Several years ago, in one of the many enlightening chats I have had with Gary Player, he spoke about his pet peeve in golf – the distance generated by the modern-day golf ball.
While making his impassioned plea to the world’s governing bodies to rein in the golf ball, Player mentioned something very interesting. He said: “The golfers are only going to get bigger and stronger. The other day, I saw this Long Driving Championship, and there were these well-built players hitting the ball miles.
“Imagine a basketball player deciding to take up golf. He is going to be six-and-a-half feet tall, well built, athletic. How long will he hit it? It will be a nightmare. Most golf course designs will be obsolete because of them.”
Player really could have been talking about Dustin Johnson. The American has won on the PGA Tour every season since making his debut in 2008 (except for 2014 when he took that much talked about six-month leave of absence). And yet, he is only recently starting to live up to his potential.
His two wins in last two starts – the US Open at Oakmont and the World Golf Championship-Bridgestone Invitational – could really be the start of something special.
Dustin Johnson becomes the 2nd player in last 3 yrs to win a major and a WGC event in the same season (Rory McIlroy, 2014)— ESPN Stats & Info (@ESPNStatsInfo) July 4, 2016
Johnson is 6 feet 4 inches tall and weighs 87 kilos. But he is not just brute strength.
In a 2011 Sports Illustrated interview his trainer Randy Myers revealed that Johnson’s standing long jump would put him in the 93rd percentile among NBA players, and his three-cone drill (used to measure speed and agility) was in the 80th percentile among NFL skill-position players. Myers concluded: “I’ve been doing this for 23 years, and he’s the best athlete I’ve ever seen.”
Most experts agree that Johnson would have made a career in whichever sport he chose, simply because of his immense physical abilities. Johnson refuses to talk about his 2014 absence from the game, but whatever he did, seems to be working for him.
He had a reputation for being a party animal before that (a video of him caught by police while DUI went viral), but has looked like a change man following the birth of his first child with Paulina Gretzky in January 2015.
Going back to Player’s fear, the one stat that jumped out of his stupendous effort at Akron was the average driving distance – 342 yards! That really is bad news for any golf course. Most course designers would put their hazards around the 270 to 300-yard area on the fairway.
But given Johnson’s exceptional length of the tee, he has taken almost everything out of play. So, should we be wary of Johnson and the effect he can have on professional golf? Perhaps. But at the same time, we have two amazing examples in Jordan Spieth and Lydia Ko which reinforces the belief that there is so much more to golf than brute strength.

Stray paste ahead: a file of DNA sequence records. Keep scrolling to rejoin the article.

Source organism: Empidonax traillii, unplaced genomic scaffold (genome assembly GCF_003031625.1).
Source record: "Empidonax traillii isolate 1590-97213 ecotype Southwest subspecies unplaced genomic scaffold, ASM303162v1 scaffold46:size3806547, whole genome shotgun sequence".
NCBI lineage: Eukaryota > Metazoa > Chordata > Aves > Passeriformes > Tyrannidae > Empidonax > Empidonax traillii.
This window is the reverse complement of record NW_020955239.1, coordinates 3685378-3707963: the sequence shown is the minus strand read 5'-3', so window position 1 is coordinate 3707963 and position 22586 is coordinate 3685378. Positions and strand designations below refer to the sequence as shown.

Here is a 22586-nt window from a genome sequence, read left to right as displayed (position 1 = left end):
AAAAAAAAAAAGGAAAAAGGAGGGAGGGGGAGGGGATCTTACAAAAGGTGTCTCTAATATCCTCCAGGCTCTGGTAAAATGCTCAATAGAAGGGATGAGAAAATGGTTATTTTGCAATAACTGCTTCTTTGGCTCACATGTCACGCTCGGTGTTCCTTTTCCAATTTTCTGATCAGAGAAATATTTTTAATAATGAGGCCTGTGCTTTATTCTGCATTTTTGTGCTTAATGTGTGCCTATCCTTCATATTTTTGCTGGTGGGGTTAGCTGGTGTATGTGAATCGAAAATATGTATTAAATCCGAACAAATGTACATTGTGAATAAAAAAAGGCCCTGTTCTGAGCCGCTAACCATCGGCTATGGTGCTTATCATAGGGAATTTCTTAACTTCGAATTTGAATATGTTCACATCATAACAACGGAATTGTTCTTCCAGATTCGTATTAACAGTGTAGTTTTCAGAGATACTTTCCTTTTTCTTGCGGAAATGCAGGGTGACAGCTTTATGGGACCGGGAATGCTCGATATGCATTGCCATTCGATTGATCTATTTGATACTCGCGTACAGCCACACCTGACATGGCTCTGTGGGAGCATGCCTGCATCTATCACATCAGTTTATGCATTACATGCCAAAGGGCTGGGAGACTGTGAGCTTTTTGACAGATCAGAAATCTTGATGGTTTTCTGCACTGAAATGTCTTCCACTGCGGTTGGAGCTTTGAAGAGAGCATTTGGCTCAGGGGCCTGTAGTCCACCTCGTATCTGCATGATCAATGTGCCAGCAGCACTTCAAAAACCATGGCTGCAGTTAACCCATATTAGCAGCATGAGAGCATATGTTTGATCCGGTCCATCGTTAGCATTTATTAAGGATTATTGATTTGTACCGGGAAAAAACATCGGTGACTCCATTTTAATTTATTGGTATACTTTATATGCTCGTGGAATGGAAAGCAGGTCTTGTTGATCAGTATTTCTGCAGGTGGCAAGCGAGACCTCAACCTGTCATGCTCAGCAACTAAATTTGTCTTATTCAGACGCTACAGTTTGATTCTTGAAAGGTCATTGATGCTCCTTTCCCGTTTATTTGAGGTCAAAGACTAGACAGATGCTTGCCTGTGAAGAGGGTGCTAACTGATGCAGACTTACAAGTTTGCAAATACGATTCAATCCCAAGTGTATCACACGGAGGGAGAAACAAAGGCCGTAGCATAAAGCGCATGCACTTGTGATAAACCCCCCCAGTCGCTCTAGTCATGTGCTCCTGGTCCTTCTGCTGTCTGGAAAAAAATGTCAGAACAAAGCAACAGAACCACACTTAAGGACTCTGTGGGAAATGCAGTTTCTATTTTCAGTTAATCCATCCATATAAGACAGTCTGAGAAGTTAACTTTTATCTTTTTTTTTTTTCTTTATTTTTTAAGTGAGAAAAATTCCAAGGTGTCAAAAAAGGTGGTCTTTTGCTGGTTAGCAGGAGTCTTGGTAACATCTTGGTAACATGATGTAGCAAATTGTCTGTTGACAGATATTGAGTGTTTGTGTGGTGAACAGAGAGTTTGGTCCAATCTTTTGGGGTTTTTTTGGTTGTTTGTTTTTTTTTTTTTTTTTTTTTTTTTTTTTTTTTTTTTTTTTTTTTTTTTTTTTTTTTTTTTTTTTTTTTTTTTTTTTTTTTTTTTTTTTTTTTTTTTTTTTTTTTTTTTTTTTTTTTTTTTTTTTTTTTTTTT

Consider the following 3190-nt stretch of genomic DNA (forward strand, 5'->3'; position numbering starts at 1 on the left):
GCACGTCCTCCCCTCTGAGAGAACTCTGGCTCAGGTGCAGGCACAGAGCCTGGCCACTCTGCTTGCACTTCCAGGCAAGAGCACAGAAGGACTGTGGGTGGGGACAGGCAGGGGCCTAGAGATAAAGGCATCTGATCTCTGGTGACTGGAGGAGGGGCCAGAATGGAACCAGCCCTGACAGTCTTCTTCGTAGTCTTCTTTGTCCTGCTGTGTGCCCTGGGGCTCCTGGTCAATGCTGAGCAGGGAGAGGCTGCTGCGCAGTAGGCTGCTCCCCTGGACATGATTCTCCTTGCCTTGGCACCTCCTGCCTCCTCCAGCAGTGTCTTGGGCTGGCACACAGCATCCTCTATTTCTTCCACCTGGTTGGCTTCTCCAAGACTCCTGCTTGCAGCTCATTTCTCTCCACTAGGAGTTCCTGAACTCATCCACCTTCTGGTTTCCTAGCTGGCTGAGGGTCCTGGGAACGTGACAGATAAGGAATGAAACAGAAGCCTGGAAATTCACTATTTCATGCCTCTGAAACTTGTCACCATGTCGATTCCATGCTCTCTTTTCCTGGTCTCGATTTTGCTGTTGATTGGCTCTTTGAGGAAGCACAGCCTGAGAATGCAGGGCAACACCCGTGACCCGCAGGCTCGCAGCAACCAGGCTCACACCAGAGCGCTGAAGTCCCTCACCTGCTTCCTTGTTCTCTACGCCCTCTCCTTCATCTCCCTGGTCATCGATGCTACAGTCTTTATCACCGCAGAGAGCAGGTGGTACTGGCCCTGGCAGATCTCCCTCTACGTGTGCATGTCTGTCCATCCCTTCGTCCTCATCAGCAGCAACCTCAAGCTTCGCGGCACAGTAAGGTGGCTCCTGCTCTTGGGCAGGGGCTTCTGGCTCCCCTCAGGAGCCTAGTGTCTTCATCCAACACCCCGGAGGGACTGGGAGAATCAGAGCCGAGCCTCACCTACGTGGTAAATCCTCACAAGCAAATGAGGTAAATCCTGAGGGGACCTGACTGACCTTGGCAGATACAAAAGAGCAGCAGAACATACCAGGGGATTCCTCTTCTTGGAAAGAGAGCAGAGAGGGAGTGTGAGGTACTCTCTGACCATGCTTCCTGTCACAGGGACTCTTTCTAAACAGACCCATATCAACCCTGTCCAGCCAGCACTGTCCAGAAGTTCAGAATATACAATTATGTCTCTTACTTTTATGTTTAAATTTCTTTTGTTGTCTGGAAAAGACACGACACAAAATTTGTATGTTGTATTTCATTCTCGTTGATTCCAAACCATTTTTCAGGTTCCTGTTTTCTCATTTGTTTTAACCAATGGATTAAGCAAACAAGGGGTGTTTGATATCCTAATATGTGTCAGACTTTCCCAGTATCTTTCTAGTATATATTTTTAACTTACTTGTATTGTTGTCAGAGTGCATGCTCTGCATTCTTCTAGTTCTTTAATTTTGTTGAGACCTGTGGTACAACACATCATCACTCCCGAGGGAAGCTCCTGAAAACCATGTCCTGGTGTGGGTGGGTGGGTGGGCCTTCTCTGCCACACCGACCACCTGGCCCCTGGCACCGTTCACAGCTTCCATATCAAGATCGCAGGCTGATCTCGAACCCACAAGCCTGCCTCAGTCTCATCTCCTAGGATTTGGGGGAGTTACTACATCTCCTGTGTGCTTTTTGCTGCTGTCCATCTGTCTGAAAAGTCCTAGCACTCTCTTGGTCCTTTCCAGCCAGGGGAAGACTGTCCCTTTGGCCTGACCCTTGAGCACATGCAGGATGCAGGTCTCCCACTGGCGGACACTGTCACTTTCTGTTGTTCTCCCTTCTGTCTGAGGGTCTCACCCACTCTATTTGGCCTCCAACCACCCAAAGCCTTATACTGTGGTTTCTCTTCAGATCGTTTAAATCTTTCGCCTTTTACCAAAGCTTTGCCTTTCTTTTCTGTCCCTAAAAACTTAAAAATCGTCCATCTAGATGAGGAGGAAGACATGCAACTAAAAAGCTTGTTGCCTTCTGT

Spieth is constantly 40-50 yards shorter than guys like Johnson and Rory McIlroy, and yet, he has won two majors in the past two years and was the world No. 1. On the LPGA Tour, Ko ranks 117th in driving distance at 248.4 yards, way behind the phenomenally talented and athletic Alexi Thompson (driving distance leader at 284.2 yards). And yet, Ko is the women’s world No. 1.
Golf course designers are the not the only ones who must be complaining about Dustin Johnson. The man who has really suffered from his recent exploits is Scott Piercy.
The 37-year-old American, a three-time champion on the PGA Tour, is clearly playing the best golf of his life. He was runner-up to Johnson at Oakmont in the US Open by three shots, and then was left the bridesmaid once again in Akron as he finished one shot behind the same man.
U.S. Open:— Jason Sobel (@JasonSobelESPN) July 3, 2016
1. Dustin Johnson
T-2. Scott Piercy
1. Dustin Johnson
2. Scott Piercy
Piercy has now made $1.76 million in his last two starts, improving to 17th in the PGA Tour Money List and 22nd in the FedEx Cup points list. More importantly, in these two weeks, he has jumped from 66th in the world ranking to No. 25.
Obviously, not many fans remember the second-hottest player on the Tour, but Piercy can take heart from the oldest adage in sport – if you keep knocking on the door, it is bound to open one day.
$706 million – the total sales of Nike Golf for the year ending May 31. That represents a drop of nearly six per cent in sales despite the fact that the golf market grew overall, and in America, Nike Golf’s biggest market, the number of rounds played have increased by 5.5 per cent (according to National Golf Foundation).
A part of the problem for Nike is the growing influence of Under Armour and Cobra-Puma Golf, and the recent success of TaylorMade’s M1 and M2 clubs.
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